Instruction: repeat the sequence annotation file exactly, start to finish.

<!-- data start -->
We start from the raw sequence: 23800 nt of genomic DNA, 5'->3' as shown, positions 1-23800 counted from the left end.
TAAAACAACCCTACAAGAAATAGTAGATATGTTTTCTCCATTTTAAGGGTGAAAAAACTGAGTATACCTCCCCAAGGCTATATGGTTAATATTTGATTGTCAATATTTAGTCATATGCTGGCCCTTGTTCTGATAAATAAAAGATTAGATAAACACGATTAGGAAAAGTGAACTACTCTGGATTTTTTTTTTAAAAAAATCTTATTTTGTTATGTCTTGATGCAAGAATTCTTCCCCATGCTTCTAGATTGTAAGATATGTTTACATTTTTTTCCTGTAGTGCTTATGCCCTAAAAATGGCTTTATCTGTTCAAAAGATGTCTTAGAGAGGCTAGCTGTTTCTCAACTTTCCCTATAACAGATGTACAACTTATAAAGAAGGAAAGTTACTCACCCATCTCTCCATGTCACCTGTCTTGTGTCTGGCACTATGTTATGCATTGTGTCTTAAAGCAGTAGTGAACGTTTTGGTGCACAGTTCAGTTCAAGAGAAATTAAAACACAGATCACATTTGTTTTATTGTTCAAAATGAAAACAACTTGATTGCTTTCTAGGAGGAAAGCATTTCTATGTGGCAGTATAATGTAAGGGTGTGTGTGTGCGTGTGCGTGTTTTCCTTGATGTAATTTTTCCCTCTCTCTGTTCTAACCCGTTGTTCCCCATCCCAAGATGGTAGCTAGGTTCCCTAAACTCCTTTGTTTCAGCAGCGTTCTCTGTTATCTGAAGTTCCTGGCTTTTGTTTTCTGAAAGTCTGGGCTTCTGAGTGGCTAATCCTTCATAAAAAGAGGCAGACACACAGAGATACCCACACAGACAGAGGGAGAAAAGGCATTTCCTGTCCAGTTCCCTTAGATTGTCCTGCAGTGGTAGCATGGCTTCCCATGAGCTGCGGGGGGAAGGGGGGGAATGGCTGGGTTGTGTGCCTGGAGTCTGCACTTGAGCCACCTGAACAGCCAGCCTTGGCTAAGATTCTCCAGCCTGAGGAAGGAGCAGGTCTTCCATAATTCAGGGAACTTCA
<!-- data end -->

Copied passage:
We start from the raw sequence: 23800 nt of genomic DNA, 5'->3' as shown, positions 1-23800 counted from the left end.
TAAAACAACCCTACAAGAAATAGTAGATATGTTTTCTCCATTTTAAGGGTGAAAAAACTGAGTATACCTCCCCAAGGCTATATGGTTAATATTTGATTGTCAATATTTAGTCATATGCTGGCCCTTGTTCTGATAAATAAAAGATTAGATAAACACGATTAGGAAAAGTGAACTACTCTGGATTTTTTTTTTAAAAAAATCTTATTTTGTTATGTCTTGATGCAAGAATTCTTCCCCATGCTTCTAGATTGTAAGATATGTTTACATTTTTTTCCTGTAGTGCTTATGCCCTAAAAATGGCTTTATCTGTTCAAAAGATGTCTTAGAGAGGCTAGCTGTTTCTCAACTTTCCCTATAACAGATGTACAACTTATAAAGAAGGAAAGTTACTCACCCATCTCTCCATGTCACCTGTCTTGTGTCTGGCACTATGTTATGCATTGTGTCTTAAAGCAGTAGTGAACGTTTTGGTGCACAGTTCAGTTCAAGAGAAATTAAAACACAGATCACATTTGTTTTATTGTTCAAAATGAAAACAACTTGATTGCTTTCTAGGAGGAAAGCATTTCTATGTGGCAGTATAATGTAAGGGTGTGTGTGTGCGTGTGCGTGTTTTCCTTGATGTAATTTTTCCCTCTCTCTGTTCTAACCCGTTGTTCCCCATCCCAAGATGGTAGCTAGGTTCCCTAAACTCCTTTGTTTCAGCAGCGTTCTCTGTTATCTGAAGTTCCTGGCTTTTGTTTTCTGAAAGTCTGGGCTTCTGAGTGGCTAATCCTTCATAAAAAGAGGCAGACACACAGAGATACCCACACAGACAGAGGGAGAAAAGGCATTTCCTGTCCAGTTCCCTTAGATTGTCCTGCAGTGGTAGCATGGCTTCCCATGAGCTGCGGGGGGAAGGGGGGGAATGGCTGGGTTGTGTGCCTGGAGTCTGCACTTGAGCCACCTGAACAGCCAGCCTTGGCTAAGATTCTCCAGCCTGAGGAAGGAGCAGGTCTTCCATAATTCAGGGAACTTCA